Once I get to the end, I reread, adding in the parts I skipped and sometimes, moving paragraphs around. I have been known to exchange the beginning paragraph for the end and vice versa. Depending on whether or not there is a deadline, I will let it sit for a few hours or a day or so, and go back to it to see if it makes sense. Or I make someone related to me read it to see if it makes sense. When (and if) it does, I send it along to its eventual home; blog, contest, book.
As unorganized as it can be, my writing is one of the things I do that I can count on. I know I can write, I enjoy writing and I rely on its ability to center me. For example, this blog hop assignment landed in the middle of preparation for my book launch, a yearly meeting I had to host and a weekend full of company and yet I accepted it anyway. Writing is my comfort zone even if everything else around me is swirling in chaos or confusion.
And now for something completely different:
Allow me to introduce the three writers who graciously accepted the challenge to join me in this hop. Please visit their blogs and spread the word. (Writers love when you spread the word!)
My text, Fire Behind Bars, (co-authored with Alton P. Golden), was the first book in the U.S. to deal with the issue of deadly fires in secure institutions and put me on the national stage as a speaker and consultant. That experience played a significant role in my novel, Amanda's Room.
I chair the Editorial Committee for "Voices and Visions," the annual literary and arts review of the University of Connecticut's Osher Lifelong Learning Institute. I'm also a columnist for StoryChip.com and WTNH's weather information website: WXedge.com.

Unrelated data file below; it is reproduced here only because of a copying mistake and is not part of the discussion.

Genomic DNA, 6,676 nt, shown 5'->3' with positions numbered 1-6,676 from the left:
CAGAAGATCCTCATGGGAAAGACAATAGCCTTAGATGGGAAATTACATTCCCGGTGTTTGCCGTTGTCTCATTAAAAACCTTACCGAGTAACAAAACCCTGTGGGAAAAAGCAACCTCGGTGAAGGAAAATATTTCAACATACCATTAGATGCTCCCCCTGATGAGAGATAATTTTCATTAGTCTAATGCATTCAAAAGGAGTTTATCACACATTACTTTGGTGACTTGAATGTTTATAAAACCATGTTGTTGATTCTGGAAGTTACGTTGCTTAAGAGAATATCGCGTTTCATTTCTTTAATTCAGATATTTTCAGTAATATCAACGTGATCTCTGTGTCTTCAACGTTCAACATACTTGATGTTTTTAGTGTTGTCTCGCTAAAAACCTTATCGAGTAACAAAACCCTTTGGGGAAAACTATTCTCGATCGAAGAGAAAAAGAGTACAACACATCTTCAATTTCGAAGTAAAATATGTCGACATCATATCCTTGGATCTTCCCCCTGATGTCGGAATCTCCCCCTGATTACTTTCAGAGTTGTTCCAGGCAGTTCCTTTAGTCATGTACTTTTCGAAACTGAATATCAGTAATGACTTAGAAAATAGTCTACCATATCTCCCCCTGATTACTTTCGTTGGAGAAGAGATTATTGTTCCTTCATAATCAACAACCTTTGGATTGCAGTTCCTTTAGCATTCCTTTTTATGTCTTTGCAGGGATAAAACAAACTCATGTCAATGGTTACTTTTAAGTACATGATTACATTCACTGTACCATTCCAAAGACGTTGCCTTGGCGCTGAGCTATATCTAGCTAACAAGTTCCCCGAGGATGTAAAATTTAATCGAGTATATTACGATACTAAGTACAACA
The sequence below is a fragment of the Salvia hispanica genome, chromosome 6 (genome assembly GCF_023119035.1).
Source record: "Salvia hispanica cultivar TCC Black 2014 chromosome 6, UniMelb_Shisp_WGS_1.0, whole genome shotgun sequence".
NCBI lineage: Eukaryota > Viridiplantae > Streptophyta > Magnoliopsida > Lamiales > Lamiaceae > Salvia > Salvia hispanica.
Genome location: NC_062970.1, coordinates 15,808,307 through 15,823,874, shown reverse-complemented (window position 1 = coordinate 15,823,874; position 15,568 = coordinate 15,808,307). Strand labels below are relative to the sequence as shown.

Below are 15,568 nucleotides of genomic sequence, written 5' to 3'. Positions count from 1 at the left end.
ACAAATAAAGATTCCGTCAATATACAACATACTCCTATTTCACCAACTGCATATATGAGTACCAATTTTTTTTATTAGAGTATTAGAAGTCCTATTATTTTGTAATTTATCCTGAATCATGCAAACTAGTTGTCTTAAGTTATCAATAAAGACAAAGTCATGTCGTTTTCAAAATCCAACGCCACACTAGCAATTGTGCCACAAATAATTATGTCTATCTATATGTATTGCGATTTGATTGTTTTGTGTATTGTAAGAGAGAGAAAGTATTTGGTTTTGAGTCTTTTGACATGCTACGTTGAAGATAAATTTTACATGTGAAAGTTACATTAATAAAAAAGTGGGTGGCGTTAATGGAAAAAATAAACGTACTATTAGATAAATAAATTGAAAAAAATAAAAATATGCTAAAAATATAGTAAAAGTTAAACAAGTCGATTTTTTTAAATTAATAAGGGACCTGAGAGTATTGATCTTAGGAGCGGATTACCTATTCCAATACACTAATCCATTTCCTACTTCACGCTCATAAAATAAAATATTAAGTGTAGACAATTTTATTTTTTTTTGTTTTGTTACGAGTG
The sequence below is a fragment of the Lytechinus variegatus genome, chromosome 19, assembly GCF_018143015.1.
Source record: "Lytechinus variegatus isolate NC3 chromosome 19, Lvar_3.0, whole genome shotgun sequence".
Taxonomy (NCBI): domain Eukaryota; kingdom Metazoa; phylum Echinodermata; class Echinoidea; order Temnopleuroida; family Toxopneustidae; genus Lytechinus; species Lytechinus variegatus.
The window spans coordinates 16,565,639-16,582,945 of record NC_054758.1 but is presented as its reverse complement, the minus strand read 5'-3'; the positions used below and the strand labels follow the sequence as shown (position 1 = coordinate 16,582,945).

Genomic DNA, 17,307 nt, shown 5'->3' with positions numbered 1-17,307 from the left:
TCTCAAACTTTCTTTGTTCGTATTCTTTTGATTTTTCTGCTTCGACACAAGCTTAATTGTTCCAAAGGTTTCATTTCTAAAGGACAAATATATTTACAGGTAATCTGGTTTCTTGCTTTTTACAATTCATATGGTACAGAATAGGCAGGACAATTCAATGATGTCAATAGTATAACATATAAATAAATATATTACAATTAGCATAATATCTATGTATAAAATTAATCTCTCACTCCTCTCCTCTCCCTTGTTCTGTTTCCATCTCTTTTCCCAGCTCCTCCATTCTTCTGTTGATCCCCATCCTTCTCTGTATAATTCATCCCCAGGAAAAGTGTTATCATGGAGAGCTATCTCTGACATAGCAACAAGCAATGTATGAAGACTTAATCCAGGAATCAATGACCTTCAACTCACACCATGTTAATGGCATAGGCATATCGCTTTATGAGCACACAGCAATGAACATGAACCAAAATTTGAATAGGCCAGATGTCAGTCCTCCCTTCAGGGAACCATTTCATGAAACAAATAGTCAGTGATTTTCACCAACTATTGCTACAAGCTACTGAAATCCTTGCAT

I spend much of my free time in civic, social, and religious volunteer work. I'm past chair of Every Dollar Feeds Kids, (http://www.edfk.org), which provides money to feed hungry children, and a portion of my book sales go to the organization. I co-created The Passion Play, in Southington CT, (now in its 36th year) and co-directed it for the first 14 years. I've also directed productions of Joseph and the Amazing Technicolor Dreamcoat and Godspell. I currently run a bi-weekly poetry group at the Southington Care Center.
Elizabeth Thomas is a published poet, performer and educator. The author of two poetry collections and a book on writing, she has read her work throughout the United States and in 2009 taught ‘Poetry as Theater’ in the United Arab Emirates at a women’s university. Much of her energy and time is devoted to designing and teaching writing programs for all ages. These programs promote literacy and the power of written and spoken word. As an outstanding advocate of youth in the arts, Elizabeth Thomas is a coach and organizer with Brave New Voices: International Youth Poetry Slam and Festival. She believes poetry is meant to be heard out loud and in person. She hosts a blog at www.stillwriting2.wordpress.com.
L.G. O’Connor is a member of the Romance Writers of America. A corporate strategy and marketing executive for a Fortune 250 company, she writes adult urban fantasy, paranormal romance, and contemporary romance. Her debut novel, Trinity Stones, the first book in her Angelorum Twelve Chronicles urban fantasy / paranormal romance series published by She Writes Press, launches on April 22 and will be available wherever books are sold. She is currently preparing the second book in the Angelorum Twelve Chronicles, The Wanderer’s Children, for publication at the end of 2014. In addition, her adult contemporary romance will launch later this year. A native New Jersey girl, she lives a life of adventure, navigating her way through dog toys and soccer balls and loaning herself out for the occasional decorating project. When she’s feeling particularly brave, she enters the kitchen . . .
Find and connect with her in any of these places: